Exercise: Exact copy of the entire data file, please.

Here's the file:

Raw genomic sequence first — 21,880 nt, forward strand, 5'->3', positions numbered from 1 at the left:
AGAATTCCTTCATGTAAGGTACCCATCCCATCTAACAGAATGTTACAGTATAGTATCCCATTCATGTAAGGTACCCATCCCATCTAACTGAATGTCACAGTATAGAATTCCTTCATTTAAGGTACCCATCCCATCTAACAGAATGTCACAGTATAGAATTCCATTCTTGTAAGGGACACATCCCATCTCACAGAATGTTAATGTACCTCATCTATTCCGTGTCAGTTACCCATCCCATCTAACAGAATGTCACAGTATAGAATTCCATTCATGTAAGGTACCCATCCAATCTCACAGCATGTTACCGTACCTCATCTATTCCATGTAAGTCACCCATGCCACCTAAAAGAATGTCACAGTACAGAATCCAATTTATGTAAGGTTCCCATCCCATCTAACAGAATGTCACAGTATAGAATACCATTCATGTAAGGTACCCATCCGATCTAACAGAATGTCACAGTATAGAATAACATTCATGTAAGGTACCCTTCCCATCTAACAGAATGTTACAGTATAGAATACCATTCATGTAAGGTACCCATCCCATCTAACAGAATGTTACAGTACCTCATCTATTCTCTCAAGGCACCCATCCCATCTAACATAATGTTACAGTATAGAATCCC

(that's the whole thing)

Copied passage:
Raw genomic sequence first — 21,880 nt, forward strand, 5'->3', positions numbered from 1 at the left:
AGAATTCCTTCATGTAAGGTACCCATCCCATCTAACAGAATGTTACAGTATAGTATCCCATTCATGTAAGGTACCCATCCCATCTAACTGAATGTCACAGTATAGAATTCCTTCATTTAAGGTACCCATCCCATCTAACAGAATGTCACAGTATAGAATTCCATTCTTGTAAGGGACACATCCCATCTCACAGAATGTTAATGTACCTCATCTATTCCGTGTCAGTTACCCATCCCATCTAACAGAATGTCACAGTATAGAATTCCATTCATGTAAGGTACCCATCCAATCTCACAGCATGTTACCGTACCTCATCTATTCCATGTAAGTCACCCATGCCACCTAAAAGAATGTCACAGTACAGAATCCAATTTATGTAAGGTTCCCATCCCATCTAACAGAATGTCACAGTATAGAATACCATTCATGTAAGGTACCCATCCGATCTAACAGAATGTCACAGTATAGAATAACATTCATGTAAGGTACCCTTCCCATCTAACAGAATGTTACAGTATAGAATACCATTCATGTAAGGTACCCATCCCATCTAACAGAATGTTACAGTACCTCATCTATTCTCTCAAGGCACCCATCCCATCTAACATAATGTTACAGTATAGAATCCC